Other dangerous spots raised by members of the public included Easton Road due to the lack of street lighting, Smith Street because of the no right turn, Mungan Street and Harbour Road due to fences blocking drivers’ sight lines in both directions, Arthur Street at the roundabout end because no one stopped to give way and the top of Arthur Street and Easton Road because drivers couldn’t see the vehicles entering the roundabout due to a hedge which blocks the view of drivers.

But some locals questioned whether there were any unsafe roads at all.

“Is it the roads or the drivers that are the problem?” one Facebook user wrote while another said “I haven’t seen any unsafe roads, just unsafe drivers”.

Police agreed.

Senior Sergeant Richard Moore did not think traffic lights would alleviate the problem and said drivers needed to follow the road rules, drive to the conditions and be patient.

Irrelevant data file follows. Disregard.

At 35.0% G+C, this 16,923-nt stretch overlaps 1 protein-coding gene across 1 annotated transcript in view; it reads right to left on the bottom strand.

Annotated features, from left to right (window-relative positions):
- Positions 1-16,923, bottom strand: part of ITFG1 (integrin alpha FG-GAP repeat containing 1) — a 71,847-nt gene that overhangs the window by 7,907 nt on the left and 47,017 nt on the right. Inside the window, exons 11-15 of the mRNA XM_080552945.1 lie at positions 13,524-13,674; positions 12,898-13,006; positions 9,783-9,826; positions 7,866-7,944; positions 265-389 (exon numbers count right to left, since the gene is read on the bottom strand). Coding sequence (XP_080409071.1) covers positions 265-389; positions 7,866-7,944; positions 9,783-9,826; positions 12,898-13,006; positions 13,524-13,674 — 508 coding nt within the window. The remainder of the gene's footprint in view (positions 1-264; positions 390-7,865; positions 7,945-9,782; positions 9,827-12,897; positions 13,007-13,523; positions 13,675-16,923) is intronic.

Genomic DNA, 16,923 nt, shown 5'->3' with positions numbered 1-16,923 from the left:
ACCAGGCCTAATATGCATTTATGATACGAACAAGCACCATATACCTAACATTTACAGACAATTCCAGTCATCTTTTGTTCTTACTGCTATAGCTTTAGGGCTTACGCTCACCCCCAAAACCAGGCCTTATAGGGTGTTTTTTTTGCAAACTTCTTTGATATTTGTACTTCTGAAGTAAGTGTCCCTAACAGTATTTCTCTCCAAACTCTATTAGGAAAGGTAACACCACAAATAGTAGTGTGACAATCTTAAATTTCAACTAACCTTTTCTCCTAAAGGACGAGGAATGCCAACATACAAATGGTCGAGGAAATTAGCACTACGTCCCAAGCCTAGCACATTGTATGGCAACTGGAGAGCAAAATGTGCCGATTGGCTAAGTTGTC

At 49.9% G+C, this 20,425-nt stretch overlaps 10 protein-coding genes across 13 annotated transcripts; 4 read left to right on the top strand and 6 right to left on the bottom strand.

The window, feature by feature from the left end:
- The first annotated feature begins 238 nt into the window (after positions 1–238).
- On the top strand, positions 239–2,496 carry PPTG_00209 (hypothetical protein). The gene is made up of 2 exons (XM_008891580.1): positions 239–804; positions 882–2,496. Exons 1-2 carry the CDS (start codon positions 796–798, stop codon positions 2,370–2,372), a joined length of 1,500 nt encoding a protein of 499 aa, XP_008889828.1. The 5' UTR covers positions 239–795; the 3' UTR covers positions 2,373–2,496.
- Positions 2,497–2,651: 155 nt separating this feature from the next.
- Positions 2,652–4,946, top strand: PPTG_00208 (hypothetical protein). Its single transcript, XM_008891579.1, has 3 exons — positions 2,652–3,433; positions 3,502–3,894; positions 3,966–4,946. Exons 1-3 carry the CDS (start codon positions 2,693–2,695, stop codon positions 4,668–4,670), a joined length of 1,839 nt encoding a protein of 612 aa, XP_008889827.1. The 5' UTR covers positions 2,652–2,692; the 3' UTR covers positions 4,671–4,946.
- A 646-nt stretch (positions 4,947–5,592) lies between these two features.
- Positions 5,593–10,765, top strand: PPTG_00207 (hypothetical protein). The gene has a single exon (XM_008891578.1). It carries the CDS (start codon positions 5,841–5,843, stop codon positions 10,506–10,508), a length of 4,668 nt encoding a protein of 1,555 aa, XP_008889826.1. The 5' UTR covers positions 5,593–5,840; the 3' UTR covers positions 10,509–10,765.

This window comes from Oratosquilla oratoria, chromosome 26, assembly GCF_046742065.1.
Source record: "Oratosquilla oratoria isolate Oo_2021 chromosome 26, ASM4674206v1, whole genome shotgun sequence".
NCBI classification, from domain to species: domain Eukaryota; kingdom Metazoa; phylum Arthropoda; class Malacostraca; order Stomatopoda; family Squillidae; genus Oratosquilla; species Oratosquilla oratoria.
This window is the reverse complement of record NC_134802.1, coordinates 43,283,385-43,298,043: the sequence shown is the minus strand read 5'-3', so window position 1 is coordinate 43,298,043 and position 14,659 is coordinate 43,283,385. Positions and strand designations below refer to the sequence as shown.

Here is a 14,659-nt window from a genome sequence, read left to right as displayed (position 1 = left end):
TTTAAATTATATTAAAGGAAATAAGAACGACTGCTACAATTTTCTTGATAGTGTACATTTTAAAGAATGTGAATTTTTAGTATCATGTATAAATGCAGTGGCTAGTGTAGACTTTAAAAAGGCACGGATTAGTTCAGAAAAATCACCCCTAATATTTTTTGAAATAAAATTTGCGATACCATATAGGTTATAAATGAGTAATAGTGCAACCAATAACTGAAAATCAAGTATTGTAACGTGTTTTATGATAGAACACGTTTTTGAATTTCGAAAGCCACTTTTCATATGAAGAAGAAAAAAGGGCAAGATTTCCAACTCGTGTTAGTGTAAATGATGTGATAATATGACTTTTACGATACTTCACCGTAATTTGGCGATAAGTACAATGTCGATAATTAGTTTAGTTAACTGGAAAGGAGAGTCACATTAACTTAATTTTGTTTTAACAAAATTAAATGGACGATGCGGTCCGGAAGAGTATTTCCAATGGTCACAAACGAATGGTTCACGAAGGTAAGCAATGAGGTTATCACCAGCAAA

Snr Sgt Moore said police had seen, on many occasions, drivers failing to come to a halt at stop signs at the intersection and he believed drivers would continue to flout the road rules even if traffic lights were introduced.

He said whether it was give way or stop signs or traffic lights, some drivers would ignore the warnings.

“We know that people don’t stop at stop signs,” Snr Sgt Moore said.

Meanwhile, Snr Sgt Moore warned drivers flouting the road rules would be caught and would be issued with infringement notices from police.

Do you think this is the most dangerous road in Esperance? Do you think traffic lights are the answer? Let us know. Comment below or email [email protected]南京夜网.au